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Major League Lacrosse Collegiate Draft: Schreiber Goes First, ACC Dominates Selections

The Princeton midfielder will head to the Ohio Machine and hopefully stablize the franchise that Peter Baum spurned last year.


Major League Lacrosse held its annual Collegiate Draft in Philadelphia at the 2014 U.S. Lacrosse National Convention. The event -- the 14th in the league's history -- marked the second time that the Ohio Machine had the first pick in the draft (the Machine chose first in 2013, selecting Colgate's Peter Baum with their pick). With its selection, the Machine took Princeton's Tom Schreiber first overall, making Schreiber the second Tiger to go first in the draft since the Rochester Rattlers took Ryan Mollett with the first pick overall in the inaugural 2011 Collegiate Draft.

Schreiber's selection was the biggest no-brainer of the event. A 2013 Tewaaraton Trophy finalist, Schreiber is arguably the most dynamic midfielder in Division I lacrosse this coming season and was an invitee to the U.S. National Team tryouts over Labor Day Weekend this past September. Schreiber becomes the 18th Princetonian selected in the Major League Lacrosse Collegiate Draft's history and ends the Tigers' draft day shutout streak (no Princeton players were selected in the 2013 Collegiate Draft).

The entire first round shook out as follows:

  • 1. Ohio Machine -- Tom Schreiber (Midfield, Princeton)
  • 2. Rochester Rattlers -- Jordan Wolf (Attack, Duke)
  • 3. New York Lizards -- Joe Fletcher (Defense, Loyola)
  • 4. New York Lizards -- Luke Duprey (Long-Stick Midfield, Duke)
  • 5. Florida Launch -- Kieran McArdle (Attack, St. John's)
  • 6. Denver Outlaws -- Jeremy Noble (Midfield, Denver)
  • 7. Charlotte Hounds -- Michael Ehrhardt (Defense, Maryland)
  • 8. Boston Cannons -- Scott McWilliams (Defense, Virginia)

You can find full draft results here.

As this is a site dedicated to Division I college lacrosse, here are a few nuggets from the Collegiate Draft relative to college lacrosse concerns:

67 schools will compete at the Division I level for the 2014 season. Almost half of those teams -- 33, to be exact -- had at last one player selected in the draft. That mark exceeds the 2013 number of 30 schools, a fact that illustrates the depth of talent that exists in college lacrosse.

Half of the picks of the draft came from nine schools -- Duke (six); Johns Hopkins and Maryland (four); and Denver, Loyola, North Carolina, Penn State, Syracuse, and Virginia (three). The Devils, however, took home top honors on the night, earning three of the top 16 picks. Loyola and Maryland each had two players drafted in the first two rounds with eight other Division I schools -- Princeton, St. John's, Denver, Virginia, Ohio State, North Carolina, Johns Hopkins, and Towson -- having one player taken through the first 16 selections.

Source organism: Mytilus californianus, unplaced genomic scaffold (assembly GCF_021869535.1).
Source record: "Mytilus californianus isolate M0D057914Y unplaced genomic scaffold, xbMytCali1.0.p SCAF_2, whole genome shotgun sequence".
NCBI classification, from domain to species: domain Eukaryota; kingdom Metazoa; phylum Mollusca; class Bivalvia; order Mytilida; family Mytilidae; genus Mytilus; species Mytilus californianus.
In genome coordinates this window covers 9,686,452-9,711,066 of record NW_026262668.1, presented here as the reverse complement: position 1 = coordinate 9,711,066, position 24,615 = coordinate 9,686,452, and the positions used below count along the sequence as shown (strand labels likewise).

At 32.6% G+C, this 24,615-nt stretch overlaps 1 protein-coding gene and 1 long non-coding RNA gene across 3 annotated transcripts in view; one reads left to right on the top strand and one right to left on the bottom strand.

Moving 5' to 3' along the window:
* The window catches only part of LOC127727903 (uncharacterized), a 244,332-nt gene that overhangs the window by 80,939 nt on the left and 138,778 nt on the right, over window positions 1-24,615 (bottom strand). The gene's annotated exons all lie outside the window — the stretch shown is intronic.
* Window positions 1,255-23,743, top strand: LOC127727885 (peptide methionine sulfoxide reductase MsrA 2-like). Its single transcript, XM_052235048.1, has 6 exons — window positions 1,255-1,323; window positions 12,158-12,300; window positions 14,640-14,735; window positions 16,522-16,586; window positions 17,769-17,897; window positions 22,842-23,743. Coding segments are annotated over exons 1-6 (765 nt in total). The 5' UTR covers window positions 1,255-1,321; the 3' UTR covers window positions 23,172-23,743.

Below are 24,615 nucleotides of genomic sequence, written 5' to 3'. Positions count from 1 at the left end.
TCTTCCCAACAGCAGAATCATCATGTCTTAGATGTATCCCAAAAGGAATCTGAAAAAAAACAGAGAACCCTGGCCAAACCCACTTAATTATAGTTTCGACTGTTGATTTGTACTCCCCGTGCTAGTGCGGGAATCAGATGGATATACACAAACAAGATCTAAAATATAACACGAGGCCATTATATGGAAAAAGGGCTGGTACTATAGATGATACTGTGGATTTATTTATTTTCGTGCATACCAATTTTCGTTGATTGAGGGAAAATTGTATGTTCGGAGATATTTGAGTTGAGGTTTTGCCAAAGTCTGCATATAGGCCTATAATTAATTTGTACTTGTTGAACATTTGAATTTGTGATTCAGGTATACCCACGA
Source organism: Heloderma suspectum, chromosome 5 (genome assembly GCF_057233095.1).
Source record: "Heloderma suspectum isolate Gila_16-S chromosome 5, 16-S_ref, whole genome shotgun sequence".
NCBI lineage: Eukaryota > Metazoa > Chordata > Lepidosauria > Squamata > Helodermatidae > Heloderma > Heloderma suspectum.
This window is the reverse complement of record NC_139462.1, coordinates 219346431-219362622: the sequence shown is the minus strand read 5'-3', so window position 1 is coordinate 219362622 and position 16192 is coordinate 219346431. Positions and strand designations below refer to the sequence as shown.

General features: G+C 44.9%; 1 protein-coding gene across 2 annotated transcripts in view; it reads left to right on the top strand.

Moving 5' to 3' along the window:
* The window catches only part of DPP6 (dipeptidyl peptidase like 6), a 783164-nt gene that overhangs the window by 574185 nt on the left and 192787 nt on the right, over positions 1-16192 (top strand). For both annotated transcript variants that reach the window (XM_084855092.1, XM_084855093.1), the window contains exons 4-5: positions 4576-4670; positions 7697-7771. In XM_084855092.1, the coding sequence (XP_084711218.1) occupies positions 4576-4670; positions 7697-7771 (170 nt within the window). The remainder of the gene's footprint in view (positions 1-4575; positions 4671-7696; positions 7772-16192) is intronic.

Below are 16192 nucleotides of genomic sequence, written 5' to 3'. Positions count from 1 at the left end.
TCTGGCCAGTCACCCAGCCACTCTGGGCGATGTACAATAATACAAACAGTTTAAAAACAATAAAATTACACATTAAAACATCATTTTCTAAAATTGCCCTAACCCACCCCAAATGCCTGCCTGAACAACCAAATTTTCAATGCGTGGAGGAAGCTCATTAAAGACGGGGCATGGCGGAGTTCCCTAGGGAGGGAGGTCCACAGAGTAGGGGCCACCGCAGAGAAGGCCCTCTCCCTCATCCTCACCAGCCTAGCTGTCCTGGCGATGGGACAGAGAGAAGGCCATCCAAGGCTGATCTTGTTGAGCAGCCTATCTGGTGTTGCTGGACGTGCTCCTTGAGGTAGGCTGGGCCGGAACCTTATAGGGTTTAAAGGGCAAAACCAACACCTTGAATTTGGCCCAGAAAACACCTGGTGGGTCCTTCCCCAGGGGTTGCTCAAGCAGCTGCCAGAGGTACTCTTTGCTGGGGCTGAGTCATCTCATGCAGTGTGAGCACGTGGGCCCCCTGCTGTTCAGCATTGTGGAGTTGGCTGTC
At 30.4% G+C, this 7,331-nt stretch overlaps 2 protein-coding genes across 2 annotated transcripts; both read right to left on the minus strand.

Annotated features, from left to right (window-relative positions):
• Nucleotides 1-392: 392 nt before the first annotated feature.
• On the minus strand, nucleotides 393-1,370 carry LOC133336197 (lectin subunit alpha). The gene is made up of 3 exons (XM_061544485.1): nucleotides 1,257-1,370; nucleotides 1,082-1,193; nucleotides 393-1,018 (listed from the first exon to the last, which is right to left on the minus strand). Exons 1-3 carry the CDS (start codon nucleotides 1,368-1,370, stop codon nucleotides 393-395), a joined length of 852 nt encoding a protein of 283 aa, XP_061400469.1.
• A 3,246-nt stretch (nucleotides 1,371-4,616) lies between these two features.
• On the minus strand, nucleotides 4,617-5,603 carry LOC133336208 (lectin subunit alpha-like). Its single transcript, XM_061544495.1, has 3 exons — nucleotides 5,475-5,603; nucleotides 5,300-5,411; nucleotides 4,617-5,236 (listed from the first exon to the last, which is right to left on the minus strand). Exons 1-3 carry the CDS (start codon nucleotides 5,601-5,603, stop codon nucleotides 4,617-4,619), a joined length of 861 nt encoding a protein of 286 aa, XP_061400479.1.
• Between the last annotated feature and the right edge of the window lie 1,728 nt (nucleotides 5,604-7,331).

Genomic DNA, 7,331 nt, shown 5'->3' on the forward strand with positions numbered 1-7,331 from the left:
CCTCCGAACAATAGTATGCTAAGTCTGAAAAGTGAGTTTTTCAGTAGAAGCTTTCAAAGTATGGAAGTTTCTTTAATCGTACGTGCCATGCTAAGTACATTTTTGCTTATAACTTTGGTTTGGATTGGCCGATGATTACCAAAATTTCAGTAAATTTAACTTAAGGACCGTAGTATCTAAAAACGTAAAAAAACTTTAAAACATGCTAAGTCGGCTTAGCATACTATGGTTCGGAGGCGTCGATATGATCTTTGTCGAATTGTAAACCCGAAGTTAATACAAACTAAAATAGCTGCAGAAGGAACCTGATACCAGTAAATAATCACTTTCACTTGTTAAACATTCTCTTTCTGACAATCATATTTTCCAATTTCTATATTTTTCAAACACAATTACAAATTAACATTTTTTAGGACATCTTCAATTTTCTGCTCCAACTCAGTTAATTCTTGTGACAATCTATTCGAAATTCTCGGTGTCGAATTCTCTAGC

Among schools with at least three selections, Loyola had the highest average draft position (11.67), followed by Duke (20.67), Virginia (27.00), Maryland (27.75), Syracuse (29.00), Johns Hopkins (32.00), Denver (32.67), Penn State (34.33), and North Carolina (37.00).

There's a reason that the ACC has the potential to be the most difficult division ever created for any sport: The league is drunk on talent. After a year in which the ECAC dominated the Collegiate Draft (the league accounted for 13 of the 64 selections in 2013), the ACC reasserted its position as the strongest incubator of talent in college lacrosse, having 20 -- !!!! -- picks through the eight rounds (31.25 percent of the draft constituted ACC selections). That's . . . that's bonkers. Sliding in behind the ACC was the Big East with eight picks, the Patriot League with seven selections, and THUNDERDOME! and the Ivy League with six picks each. Almost three-quarters of the draft picks from the event came from those five conferences.

It's not just that the ACC dominated the draft through aggregation, though. The league smoked its competition in the first two rounds of the draft, accumulating seven of the first 16 picks. No other conference approached that mark, with the Patriot League and Big East each represented with two picks and five Division I leagues -- Ivy, ECAC, THUNDERDOME!, and Johns Hopkins (a one-team non-conference conference) -- having a pick each. One league -- the MAAC -- didn't register a pick throughout the entire draft. Please send an Edible Arrangement to the MAAC home office.

There were 13 guys from last season's Division I All-American lists (first- through third-team) that were eligible for the Collegiate Draft this year. All were taken in one of the eight rounds:

  • First-Team: Tom Schreiber (first overall); Joe Fletcher (third); Brendan Fowler (14th); Austin Kaut (19th)
  • Second-Team: Jordan Wolf (second overall); Kieran McArdle (fifth); Michael Ehrhardt (seventh); Scott McWilliams (eighth); Mike Chanenchuk (11th); Niko Amato (29th)
  • Third-Team: Rob Emery (17th overall); John LoCascio (26th); Mark Cockerton (56th)